Diet plays a role in the colour of frill-necked lizards

Thursday 1 October 2015
Orange frill-necked lizard (credit Borbala Cser)
Orange frill-necked lizard. Image: Borbala Cser, ANU

Researchers at ANU have found frill-necked lizards have different coloured frills, depending on where they live and what they eat.

The colour of the frill on the lizards varies from red, orange, yellow and white.

"We found that individuals with a red or orange frill found in western populations in the Kimberley and Top End had more colour pigments in their frill than lizards with a yellow or white frill found in Queensland," said lead author Dr Thomas Merkling at the ANU Research School of Biology.

The research solves a mystery of how the lizards get their colours. Most previous studies have focused on the role of colouration in lizards.

Dr Merkling said the colour differences were due to variations in concentrations of two types of pigments. The lizards obtain one pigment from their food and can synthesise the other directly in their cells.

The lizards with red or orange frills had much more dietary pigments in their frill and in their blood than the others, suggesting their prey contained more pigments. The pigments that lizards can synthesise were absent in those with a yellow or white frill.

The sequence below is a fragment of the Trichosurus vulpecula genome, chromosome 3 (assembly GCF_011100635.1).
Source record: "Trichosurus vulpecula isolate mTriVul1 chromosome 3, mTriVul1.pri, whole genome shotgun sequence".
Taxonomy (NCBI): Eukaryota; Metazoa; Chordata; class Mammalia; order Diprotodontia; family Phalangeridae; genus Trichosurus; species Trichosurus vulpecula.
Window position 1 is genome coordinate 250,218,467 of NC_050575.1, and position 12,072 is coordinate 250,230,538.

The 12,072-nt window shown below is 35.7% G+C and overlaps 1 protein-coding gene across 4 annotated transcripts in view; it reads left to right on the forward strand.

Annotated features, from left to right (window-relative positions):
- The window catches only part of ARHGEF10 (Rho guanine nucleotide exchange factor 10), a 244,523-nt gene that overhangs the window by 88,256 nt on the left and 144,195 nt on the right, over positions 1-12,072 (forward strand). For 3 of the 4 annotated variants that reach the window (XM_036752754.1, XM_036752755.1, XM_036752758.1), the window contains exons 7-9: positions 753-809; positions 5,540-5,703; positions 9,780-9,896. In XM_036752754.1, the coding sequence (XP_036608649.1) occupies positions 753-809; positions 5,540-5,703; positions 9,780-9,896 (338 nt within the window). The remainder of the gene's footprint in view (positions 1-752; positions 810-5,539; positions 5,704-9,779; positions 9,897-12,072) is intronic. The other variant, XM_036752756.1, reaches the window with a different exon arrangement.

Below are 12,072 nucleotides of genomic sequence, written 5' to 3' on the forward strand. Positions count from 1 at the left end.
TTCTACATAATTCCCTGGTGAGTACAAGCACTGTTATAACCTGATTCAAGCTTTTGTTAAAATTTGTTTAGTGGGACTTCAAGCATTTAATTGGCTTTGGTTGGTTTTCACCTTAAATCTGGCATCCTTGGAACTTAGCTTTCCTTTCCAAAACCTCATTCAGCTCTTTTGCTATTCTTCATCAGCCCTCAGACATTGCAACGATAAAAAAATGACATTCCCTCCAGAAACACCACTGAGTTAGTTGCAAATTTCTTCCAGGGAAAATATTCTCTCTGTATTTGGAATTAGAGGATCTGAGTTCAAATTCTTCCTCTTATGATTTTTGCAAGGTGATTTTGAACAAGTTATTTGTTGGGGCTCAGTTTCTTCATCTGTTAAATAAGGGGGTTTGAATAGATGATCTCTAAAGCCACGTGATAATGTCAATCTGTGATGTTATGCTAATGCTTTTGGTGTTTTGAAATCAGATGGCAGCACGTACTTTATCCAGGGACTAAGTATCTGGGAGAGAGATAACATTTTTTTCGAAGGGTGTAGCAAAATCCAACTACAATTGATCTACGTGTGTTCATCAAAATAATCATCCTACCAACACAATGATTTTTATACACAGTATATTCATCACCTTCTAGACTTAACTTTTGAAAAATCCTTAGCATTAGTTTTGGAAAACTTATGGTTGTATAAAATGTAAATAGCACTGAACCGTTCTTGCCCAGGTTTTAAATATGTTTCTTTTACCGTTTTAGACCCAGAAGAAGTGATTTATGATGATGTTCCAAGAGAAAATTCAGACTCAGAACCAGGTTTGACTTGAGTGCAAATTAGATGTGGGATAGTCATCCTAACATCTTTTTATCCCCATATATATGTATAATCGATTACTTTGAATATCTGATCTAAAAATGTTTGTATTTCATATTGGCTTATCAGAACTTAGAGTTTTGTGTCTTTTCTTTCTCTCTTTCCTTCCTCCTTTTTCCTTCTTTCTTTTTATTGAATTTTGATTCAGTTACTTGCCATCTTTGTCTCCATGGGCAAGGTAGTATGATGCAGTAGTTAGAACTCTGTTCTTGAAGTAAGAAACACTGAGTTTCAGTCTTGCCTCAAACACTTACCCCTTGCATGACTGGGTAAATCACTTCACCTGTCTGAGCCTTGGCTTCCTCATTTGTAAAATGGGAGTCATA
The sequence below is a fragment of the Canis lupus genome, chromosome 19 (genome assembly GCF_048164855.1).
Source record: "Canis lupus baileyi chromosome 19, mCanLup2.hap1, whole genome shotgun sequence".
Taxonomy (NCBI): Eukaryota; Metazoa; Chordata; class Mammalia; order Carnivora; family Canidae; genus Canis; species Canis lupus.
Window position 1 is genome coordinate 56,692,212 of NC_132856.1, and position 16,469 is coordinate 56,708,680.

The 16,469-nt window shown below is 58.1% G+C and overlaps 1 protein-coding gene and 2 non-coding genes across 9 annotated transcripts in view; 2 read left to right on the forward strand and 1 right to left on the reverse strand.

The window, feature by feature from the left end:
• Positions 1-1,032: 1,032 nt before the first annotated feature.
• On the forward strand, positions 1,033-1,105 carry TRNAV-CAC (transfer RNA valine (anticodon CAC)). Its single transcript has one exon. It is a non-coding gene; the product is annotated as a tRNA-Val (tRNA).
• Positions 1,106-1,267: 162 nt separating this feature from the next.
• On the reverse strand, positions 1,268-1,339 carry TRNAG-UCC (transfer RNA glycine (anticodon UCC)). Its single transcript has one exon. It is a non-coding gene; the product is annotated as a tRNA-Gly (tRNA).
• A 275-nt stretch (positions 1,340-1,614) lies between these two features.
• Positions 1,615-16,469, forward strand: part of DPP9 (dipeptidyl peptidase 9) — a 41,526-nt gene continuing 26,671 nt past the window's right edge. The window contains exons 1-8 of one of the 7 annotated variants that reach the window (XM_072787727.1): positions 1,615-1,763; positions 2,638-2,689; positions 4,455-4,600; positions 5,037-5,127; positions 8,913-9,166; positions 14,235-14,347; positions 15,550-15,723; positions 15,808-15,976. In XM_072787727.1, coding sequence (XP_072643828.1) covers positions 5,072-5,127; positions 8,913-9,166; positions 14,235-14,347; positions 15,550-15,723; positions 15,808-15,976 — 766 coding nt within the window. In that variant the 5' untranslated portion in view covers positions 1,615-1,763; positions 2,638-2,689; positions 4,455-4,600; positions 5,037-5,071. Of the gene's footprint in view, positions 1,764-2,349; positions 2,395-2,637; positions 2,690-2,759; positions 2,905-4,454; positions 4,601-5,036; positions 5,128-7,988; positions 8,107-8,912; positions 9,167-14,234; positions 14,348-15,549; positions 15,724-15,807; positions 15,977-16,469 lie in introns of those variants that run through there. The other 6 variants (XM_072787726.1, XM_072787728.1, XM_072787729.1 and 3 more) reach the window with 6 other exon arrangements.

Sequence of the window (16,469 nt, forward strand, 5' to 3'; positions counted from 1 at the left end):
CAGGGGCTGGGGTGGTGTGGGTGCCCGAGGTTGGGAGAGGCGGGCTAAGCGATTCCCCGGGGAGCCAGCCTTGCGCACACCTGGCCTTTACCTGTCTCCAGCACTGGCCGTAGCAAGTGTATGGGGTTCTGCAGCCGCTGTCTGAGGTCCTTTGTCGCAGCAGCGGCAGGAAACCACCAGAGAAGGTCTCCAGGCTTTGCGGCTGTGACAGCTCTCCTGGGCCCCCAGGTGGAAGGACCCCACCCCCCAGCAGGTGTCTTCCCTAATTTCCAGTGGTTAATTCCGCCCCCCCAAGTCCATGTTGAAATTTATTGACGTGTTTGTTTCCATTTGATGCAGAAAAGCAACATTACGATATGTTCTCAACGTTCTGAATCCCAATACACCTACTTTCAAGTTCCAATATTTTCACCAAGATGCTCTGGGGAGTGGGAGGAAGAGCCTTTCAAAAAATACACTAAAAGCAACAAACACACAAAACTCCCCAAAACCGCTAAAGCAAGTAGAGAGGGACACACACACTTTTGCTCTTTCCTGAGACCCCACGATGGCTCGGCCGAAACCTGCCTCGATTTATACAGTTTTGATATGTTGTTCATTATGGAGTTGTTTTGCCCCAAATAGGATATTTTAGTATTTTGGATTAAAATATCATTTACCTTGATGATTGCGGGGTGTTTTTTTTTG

Dr Merkling said that to better understand the role of animal colouration it was also important to know how colour is produced.

"Different kind of pigments can produce similar colours and these pigments have different ways of being acquired by animals. For instance, colours produced by a limitless pigment probably don't have the same role as those produced by a rare and limited pigment," he said.

"Given the differences in pigmentation among frill neck lizard populations, it is tempting to suggest that frill colour may have a different role in the different populations."

Dr Merkling said that a better understanding of how colours are produced will help researchers to uncover the diversity of functions of animal colouration.

The research was published in the Biological Journal of the Linnean Society.

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